My Dinner with the Wine Doctor
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At the start of the crush, there is a sort of lull in most tasting rooms. The absence of winemakers popping in while you are swirling and sipping your way across Northern California Wine Country makes it a quieter time in the public part of many wineries. I find winemakers as varied a bunch as any, to be particularly gregarious and witty in general. Just as mysterious as the development of flavors going on in the cask, I find a striking similarity of character between wine makers and their wines. If I like the wine, often the personality is mirrored when I meet the maker.
Maybe this is the wishful thinking of a storyteller, but maybe not. After one of the definitive highlights of my summer – a leisurely dinner with international wine maker and consultant Kerry Damskey and Daisy Damskey, his wife, confidant, enabler, and business partner, I think it might be more than mythology.
“Wine is a lifestyle,” Kerry told me, confirming the overlap in winemaking between observing both nature and society. His job includes doing articulate surveys of geography and making critical conclusions about the market. It’s a uniquely character-driven process, where big egos tend to leave residue in the glass. Kerry’s job is to help direct the personality of the winemakers who hire him, so that he can help them craft a fluid narrative no matter what the crop is doing in a given year. He links winemakers more closely to their land and the fruit it produces.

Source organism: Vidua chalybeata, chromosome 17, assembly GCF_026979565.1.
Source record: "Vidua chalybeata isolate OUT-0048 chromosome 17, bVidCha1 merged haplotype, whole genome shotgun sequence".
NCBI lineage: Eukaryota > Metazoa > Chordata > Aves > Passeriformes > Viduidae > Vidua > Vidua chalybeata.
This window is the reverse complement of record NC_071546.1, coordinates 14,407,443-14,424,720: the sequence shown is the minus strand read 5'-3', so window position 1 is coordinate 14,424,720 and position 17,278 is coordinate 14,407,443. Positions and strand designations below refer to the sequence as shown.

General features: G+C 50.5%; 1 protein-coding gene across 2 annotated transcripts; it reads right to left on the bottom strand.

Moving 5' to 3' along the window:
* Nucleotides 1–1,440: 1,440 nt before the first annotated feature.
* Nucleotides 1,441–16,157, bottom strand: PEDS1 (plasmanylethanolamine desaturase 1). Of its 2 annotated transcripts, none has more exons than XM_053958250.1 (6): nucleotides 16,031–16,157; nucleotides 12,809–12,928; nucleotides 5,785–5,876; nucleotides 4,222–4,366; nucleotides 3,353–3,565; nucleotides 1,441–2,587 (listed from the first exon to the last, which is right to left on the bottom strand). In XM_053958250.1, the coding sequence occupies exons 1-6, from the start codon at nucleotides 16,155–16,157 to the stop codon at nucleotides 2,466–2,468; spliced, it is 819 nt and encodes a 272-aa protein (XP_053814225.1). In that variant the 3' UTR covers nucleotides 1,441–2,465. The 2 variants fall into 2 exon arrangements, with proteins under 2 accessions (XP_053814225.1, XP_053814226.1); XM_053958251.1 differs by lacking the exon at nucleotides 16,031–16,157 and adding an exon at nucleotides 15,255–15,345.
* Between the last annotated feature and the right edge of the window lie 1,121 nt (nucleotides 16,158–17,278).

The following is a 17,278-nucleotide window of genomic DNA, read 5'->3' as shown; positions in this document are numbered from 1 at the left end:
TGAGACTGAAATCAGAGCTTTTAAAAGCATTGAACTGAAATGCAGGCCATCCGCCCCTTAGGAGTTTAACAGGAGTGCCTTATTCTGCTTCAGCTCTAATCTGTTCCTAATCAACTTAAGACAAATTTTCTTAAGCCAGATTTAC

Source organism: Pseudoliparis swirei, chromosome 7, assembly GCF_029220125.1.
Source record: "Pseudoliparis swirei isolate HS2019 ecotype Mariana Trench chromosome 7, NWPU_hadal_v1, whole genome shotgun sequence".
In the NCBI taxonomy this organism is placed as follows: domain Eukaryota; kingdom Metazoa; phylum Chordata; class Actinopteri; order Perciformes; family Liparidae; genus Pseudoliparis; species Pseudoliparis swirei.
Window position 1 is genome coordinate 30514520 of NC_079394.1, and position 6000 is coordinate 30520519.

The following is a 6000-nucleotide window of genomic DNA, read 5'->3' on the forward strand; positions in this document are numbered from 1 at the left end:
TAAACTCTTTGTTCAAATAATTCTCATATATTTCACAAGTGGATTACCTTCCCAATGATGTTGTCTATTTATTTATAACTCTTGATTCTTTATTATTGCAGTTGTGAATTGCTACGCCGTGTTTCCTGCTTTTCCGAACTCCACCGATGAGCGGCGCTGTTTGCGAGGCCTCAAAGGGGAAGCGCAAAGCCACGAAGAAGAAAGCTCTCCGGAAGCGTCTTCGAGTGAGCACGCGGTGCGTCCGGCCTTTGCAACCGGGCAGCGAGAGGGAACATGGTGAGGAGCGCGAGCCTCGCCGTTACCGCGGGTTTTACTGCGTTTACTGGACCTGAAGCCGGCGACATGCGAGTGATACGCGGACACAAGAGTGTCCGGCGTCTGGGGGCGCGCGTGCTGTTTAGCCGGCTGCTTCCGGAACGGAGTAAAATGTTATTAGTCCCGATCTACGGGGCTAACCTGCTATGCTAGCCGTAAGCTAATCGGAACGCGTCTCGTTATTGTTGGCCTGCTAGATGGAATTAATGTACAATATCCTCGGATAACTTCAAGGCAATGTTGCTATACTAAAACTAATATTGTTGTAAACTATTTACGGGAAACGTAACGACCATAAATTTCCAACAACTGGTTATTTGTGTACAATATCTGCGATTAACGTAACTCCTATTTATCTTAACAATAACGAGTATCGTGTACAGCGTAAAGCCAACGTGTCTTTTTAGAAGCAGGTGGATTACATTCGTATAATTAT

In an ideal harvest, the winemaker will need to do very little to transfer the grapes and a sense of place into the finished wine. He can disappear, so to speak, as a conveyor of the terroir. In mixed harvests, which are more prevalent now that so much Northern California soil has been mono-cropped with grapes for generations, the winemaker has to reveal his or her clever side. Kerry’s vast experience has led him to be a sort of handyman-detective-philosopher of wine, and I’ve heard him referred to as the “wine doctor” more than once. His forward-thinking ideas, grounded common sense, and keen fascination with the subtleties in each step of the process have helped dozens of wineries in the area, and also internationally. He’s working on bringing good winemaking techniques to India, currently.
It’s not all talk, either. The 2006 Alexander Valley Syrah he had poured for dinner was deeply complex without being showy. There was a balance struck on the pepper-berry scale for which Syrah is known, and a bold purple lushness without a huge amount of alcohol. His attentive mountain farming methods resulted in a buoyancy of flavor that was at once rich and bright. Not unlike the experience of meeting him in person…
Listen in on our chat to get a sense of his strong partnership and his inspiring story. And remember, when you’re heading to the tasting rooms over this lingering summer, that the magic of the harvest is in full swing behind the scenes.
You can also sample Palmeri by the pool at Coppola’s, or at their restaurant overlooking a corduroy of grapes and in view of the Van Ness mountain estate where the Palmeri grapes are grown.
Kerry works closely with Dutcher Crossing, so stop into their tasting room, open daily, for a sample.